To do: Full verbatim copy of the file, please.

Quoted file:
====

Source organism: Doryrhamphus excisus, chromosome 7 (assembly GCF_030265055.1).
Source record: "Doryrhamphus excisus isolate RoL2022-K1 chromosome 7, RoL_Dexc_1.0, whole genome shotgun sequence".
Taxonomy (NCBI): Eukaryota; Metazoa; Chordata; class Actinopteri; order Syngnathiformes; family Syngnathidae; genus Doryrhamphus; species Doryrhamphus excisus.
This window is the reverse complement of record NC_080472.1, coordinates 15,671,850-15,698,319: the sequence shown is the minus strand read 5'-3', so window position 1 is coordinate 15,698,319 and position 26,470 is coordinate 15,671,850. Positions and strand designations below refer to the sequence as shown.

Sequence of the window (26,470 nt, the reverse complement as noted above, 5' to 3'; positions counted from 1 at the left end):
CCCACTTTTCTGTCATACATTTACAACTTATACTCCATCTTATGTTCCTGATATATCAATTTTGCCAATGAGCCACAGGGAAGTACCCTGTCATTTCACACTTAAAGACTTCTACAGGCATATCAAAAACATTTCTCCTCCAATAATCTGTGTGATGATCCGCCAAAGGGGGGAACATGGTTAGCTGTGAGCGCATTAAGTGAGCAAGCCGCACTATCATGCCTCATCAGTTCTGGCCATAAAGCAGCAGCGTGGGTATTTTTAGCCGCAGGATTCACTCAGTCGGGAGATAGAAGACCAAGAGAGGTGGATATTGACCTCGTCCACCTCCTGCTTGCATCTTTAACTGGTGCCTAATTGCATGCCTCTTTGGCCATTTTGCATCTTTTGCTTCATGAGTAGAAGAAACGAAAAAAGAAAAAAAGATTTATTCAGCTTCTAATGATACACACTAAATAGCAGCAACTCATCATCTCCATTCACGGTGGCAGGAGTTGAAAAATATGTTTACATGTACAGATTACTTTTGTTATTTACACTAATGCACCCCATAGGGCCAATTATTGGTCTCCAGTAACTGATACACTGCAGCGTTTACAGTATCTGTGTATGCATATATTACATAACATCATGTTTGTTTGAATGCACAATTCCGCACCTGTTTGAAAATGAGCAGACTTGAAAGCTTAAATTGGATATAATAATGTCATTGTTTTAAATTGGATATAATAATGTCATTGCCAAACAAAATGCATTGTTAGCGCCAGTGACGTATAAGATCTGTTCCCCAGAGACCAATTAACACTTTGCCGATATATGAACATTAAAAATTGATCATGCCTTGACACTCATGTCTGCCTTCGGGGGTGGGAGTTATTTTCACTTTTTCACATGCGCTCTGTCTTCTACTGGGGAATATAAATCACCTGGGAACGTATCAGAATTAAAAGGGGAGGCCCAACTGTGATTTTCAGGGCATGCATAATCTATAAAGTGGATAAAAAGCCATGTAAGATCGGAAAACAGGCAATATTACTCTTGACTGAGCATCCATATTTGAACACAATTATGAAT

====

Source organism: Doryrhamphus excisus, chromosome 7 (assembly GCF_030265055.1).
Source record: "Doryrhamphus excisus isolate RoL2022-K1 chromosome 7, RoL_Dexc_1.0, whole genome shotgun sequence".
Taxonomy (NCBI): Eukaryota; Metazoa; Chordata; class Actinopteri; order Syngnathiformes; family Syngnathidae; genus Doryrhamphus; species Doryrhamphus excisus.
This window is the reverse complement of record NC_080472.1, coordinates 15,671,850-15,698,319: the sequence shown is the minus strand read 5'-3', so window position 1 is coordinate 15,698,319 and position 26,470 is coordinate 15,671,850. Positions and strand designations below refer to the sequence as shown.

Sequence of the window (26,470 nt, the reverse complement as noted above, 5' to 3'; positions counted from 1 at the left end):
CCCACTTTTCTGTCATACATTTACAACTTATACTCCATCTTATGTTCCTGATATATCAATTTTGCCAATGAGCCACAGGGAAGTACCCTGTCATTTCACACTTAAAGACTTCTACAGGCATATCAAAAACATTTCTCCTCCAATAATCTGTGTGATGATCCGCCAAAGGGGGGAACATGGTTAGCTGTGAGCGCATTAAGTGAGCAAGCCGCACTATCATGCCTCATCAGTTCTGGCCATAAAGCAGCAGCGTGGGTATTTTTAGCCGCAGGATTCACTCAGTCGGGAGATAGAAGACCAAGAGAGGTGGATATTGACCTCGTCCACCTCCTGCTTGCATCTTTAACTGGTGCCTAATTGCATGCCTCTTTGGCCATTTTGCATCTTTTGCTTCATGAGTAGAAGAAACGAAAAAAGAAAAAAAGATTTATTCAGCTTCTAATGATACACACTAAATAGCAGCAACTCATCATCTCCATTCACGGTGGCAGGAGTTGAAAAATATGTTTACATGTACAGATTACTTTTGTTATTTACACTAATGCACCCCATAGGGCCAATTATTGGTCTCCAGTAACTGATACACTGCAGCGTTTACAGTATCTGTGTATGCATATATTACATAACATCATGTTTGTTTGAATGCACAATTCCGCACCTGTTTGAAAATGAGCAGACTTGAAAGCTTAAATTGGATATAATAATGTCATTGTTTTAAATTGGATATAATAATGTCATTGCCAAACAAAATGCATTGTTAGCGCCAGTGACGTATAAGATCTGTTCCCCAGAGACCAATTAACACTTTGCCGATATATGAACATTAAAAATTGATCATGCCTTGACACTCATGTCTGCCTTCGGGGGTGGGAGTTATTTTCACTTTTTCACATGCGCTCTGTCTTCTACTGGGGAATATAAATCACCTGGGAACGTATCAGAATTAAAAGGGGAGGCCCAACTGTGATTTTCAGGGCATGCATAATCTATAAAGTGGATAAAAAGCCATGTAAGATCGGAAAACAGGCAATATTACTCTTGACTGAGCATCCATATTTGAACACAATTATGAAT